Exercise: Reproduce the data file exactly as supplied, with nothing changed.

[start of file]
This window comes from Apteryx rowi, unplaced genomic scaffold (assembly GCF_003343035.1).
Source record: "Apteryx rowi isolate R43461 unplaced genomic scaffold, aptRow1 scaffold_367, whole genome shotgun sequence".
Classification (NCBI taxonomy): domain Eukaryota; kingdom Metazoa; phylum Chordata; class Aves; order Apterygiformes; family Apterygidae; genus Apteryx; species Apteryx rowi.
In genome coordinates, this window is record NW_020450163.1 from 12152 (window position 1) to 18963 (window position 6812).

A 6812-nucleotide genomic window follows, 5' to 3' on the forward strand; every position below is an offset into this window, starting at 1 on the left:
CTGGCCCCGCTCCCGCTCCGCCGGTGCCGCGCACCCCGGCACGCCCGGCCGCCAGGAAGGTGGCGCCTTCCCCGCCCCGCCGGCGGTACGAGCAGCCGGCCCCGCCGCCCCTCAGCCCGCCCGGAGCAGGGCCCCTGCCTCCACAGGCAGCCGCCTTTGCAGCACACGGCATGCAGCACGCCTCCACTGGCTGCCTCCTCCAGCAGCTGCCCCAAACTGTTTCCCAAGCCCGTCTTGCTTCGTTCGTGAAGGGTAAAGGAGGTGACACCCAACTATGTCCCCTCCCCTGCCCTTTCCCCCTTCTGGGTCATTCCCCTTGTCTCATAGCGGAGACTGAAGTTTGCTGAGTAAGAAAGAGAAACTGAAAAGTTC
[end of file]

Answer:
This window comes from Apteryx rowi, unplaced genomic scaffold (assembly GCF_003343035.1).
Source record: "Apteryx rowi isolate R43461 unplaced genomic scaffold, aptRow1 scaffold_367, whole genome shotgun sequence".
Classification (NCBI taxonomy): domain Eukaryota; kingdom Metazoa; phylum Chordata; class Aves; order Apterygiformes; family Apterygidae; genus Apteryx; species Apteryx rowi.
In genome coordinates, this window is record NW_020450163.1 from 12152 (window position 1) to 18963 (window position 6812).

A 6812-nucleotide genomic window follows, 5' to 3' on the forward strand; every position below is an offset into this window, starting at 1 on the left:
CTGGCCCCGCTCCCGCTCCGCCGGTGCCGCGCACCCCGGCACGCCCGGCCGCCAGGAAGGTGGCGCCTTCCCCGCCCCGCCGGCGGTACGAGCAGCCGGCCCCGCCGCCCCTCAGCCCGCCCGGAGCAGGGCCCCTGCCTCCACAGGCAGCCGCCTTTGCAGCACACGGCATGCAGCACGCCTCCACTGGCTGCCTCCTCCAGCAGCTGCCCCAAACTGTTTCCCAAGCCCGTCTTGCTTCGTTCGTGAAGGGTAAAGGAGGTGACACCCAACTATGTCCCCTCCCCTGCCCTTTCCCCCTTCTGGGTCATTCCCCTTGTCTCATAGCGGAGACTGAAGTTTGCTGAGTAAGAAAGAGAAACTGAAAAGTTC